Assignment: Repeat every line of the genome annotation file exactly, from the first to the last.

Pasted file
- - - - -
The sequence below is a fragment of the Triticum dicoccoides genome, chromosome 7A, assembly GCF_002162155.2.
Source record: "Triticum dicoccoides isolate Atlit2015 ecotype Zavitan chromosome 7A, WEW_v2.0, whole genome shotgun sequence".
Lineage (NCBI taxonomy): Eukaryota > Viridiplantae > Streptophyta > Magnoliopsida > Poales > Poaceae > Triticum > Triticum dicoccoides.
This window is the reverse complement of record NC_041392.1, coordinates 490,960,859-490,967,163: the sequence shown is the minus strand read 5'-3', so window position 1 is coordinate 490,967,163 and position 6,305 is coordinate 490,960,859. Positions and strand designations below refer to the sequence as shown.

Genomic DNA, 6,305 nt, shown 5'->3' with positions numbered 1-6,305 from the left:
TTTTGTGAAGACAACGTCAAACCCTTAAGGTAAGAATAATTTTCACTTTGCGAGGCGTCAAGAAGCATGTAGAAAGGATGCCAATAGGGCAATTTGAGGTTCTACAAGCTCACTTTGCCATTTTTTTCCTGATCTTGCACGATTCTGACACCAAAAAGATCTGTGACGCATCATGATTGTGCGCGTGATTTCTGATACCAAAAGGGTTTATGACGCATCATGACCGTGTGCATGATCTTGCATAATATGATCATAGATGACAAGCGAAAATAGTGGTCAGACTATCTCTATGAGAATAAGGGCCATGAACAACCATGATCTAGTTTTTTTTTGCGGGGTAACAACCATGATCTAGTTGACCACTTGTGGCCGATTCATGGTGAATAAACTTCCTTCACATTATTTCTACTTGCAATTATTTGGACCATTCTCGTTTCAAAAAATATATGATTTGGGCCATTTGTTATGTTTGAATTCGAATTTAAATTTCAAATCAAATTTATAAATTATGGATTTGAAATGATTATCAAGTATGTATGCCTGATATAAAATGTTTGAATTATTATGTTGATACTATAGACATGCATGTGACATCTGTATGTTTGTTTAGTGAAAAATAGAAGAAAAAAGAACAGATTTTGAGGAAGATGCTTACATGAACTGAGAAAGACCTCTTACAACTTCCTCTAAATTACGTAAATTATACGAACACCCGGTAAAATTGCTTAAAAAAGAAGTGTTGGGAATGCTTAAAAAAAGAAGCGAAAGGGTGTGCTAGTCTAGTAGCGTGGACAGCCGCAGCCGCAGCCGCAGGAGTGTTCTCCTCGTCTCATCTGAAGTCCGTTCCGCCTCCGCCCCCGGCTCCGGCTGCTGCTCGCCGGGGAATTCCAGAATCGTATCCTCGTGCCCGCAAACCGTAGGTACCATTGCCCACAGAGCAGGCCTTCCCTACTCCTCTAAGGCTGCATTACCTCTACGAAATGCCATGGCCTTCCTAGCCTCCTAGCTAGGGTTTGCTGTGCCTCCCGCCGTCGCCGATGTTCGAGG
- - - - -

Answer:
The sequence below is a fragment of the Triticum dicoccoides genome, chromosome 7A, assembly GCF_002162155.2.
Source record: "Triticum dicoccoides isolate Atlit2015 ecotype Zavitan chromosome 7A, WEW_v2.0, whole genome shotgun sequence".
Lineage (NCBI taxonomy): Eukaryota > Viridiplantae > Streptophyta > Magnoliopsida > Poales > Poaceae > Triticum > Triticum dicoccoides.
This window is the reverse complement of record NC_041392.1, coordinates 490,960,859-490,967,163: the sequence shown is the minus strand read 5'-3', so window position 1 is coordinate 490,967,163 and position 6,305 is coordinate 490,960,859. Positions and strand designations below refer to the sequence as shown.

Genomic DNA, 6,305 nt, shown 5'->3' with positions numbered 1-6,305 from the left:
TTTTGTGAAGACAACGTCAAACCCTTAAGGTAAGAATAATTTTCACTTTGCGAGGCGTCAAGAAGCATGTAGAAAGGATGCCAATAGGGCAATTTGAGGTTCTACAAGCTCACTTTGCCATTTTTTTCCTGATCTTGCACGATTCTGACACCAAAAAGATCTGTGACGCATCATGATTGTGCGCGTGATTTCTGATACCAAAAGGGTTTATGACGCATCATGACCGTGTGCATGATCTTGCATAATATGATCATAGATGACAAGCGAAAATAGTGGTCAGACTATCTCTATGAGAATAAGGGCCATGAACAACCATGATCTAGTTTTTTTTTGCGGGGTAACAACCATGATCTAGTTGACCACTTGTGGCCGATTCATGGTGAATAAACTTCCTTCACATTATTTCTACTTGCAATTATTTGGACCATTCTCGTTTCAAAAAATATATGATTTGGGCCATTTGTTATGTTTGAATTCGAATTTAAATTTCAAATCAAATTTATAAATTATGGATTTGAAATGATTATCAAGTATGTATGCCTGATATAAAATGTTTGAATTATTATGTTGATACTATAGACATGCATGTGACATCTGTATGTTTGTTTAGTGAAAAATAGAAGAAAAAAGAACAGATTTTGAGGAAGATGCTTACATGAACTGAGAAAGACCTCTTACAACTTCCTCTAAATTACGTAAATTATACGAACACCCGGTAAAATTGCTTAAAAAAGAAGTGTTGGGAATGCTTAAAAAAAGAAGCGAAAGGGTGTGCTAGTCTAGTAGCGTGGACAGCCGCAGCCGCAGCCGCAGGAGTGTTCTCCTCGTCTCATCTGAAGTCCGTTCCGCCTCCGCCCCCGGCTCCGGCTGCTGCTCGCCGGGGAATTCCAGAATCGTATCCTCGTGCCCGCAAACCGTAGGTACCATTGCCCACAGAGCAGGCCTTCCCTACTCCTCTAAGGCTGCATTACCTCTACGAAATGCCATGGCCTTCCTAGCCTCCTAGCTAGGGTTTGCTGTGCCTCCCGCCGTCGCCGATGTTCGAGG